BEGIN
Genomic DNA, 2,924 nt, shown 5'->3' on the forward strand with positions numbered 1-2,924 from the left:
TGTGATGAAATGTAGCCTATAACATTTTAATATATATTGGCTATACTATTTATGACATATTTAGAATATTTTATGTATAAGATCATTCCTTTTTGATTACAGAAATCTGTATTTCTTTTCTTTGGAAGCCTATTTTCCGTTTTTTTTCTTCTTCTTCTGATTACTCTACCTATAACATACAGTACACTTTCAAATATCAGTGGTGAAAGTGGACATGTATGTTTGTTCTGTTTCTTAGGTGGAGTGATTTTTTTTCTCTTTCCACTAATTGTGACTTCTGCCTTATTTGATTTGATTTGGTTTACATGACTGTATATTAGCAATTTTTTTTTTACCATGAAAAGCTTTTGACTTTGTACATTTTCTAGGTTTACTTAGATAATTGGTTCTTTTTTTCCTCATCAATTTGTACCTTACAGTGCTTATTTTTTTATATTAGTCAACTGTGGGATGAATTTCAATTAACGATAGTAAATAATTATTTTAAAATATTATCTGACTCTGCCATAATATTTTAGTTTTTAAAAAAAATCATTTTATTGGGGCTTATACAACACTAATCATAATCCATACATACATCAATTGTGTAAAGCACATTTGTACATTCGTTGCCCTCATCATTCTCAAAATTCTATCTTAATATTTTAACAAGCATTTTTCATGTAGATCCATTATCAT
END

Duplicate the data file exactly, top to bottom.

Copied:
Genomic DNA, 2,924 nt, shown 5'->3' on the forward strand with positions numbered 1-2,924 from the left:
TGTGATGAAATGTAGCCTATAACATTTTAATATATATTGGCTATACTATTTATGACATATTTAGAATATTTTATGTATAAGATCATTCCTTTTTGATTACAGAAATCTGTATTTCTTTTCTTTGGAAGCCTATTTTCCGTTTTTTTTCTTCTTCTTCTGATTACTCTACCTATAACATACAGTACACTTTCAAATATCAGTGGTGAAAGTGGACATGTATGTTTGTTCTGTTTCTTAGGTGGAGTGATTTTTTTTCTCTTTCCACTAATTGTGACTTCTGCCTTATTTGATTTGATTTGGTTTACATGACTGTATATTAGCAATTTTTTTTTTACCATGAAAAGCTTTTGACTTTGTACATTTTCTAGGTTTACTTAGATAATTGGTTCTTTTTTTCCTCATCAATTTGTACCTTACAGTGCTTATTTTTTTATATTAGTCAACTGTGGGATGAATTTCAATTAACGATAGTAAATAATTATTTTAAAATATTATCTGACTCTGCCATAATATTTTAGTTTTTAAAAAAAATCATTTTATTGGGGCTTATACAACACTAATCATAATCCATACATACATCAATTGTGTAAAGCACATTTGTACATTCGTTGCCCTCATCATTCTCAAAATTCTATCTTAATATTTTAACAAGCATTTTTCATGTAGATCCATTATCAT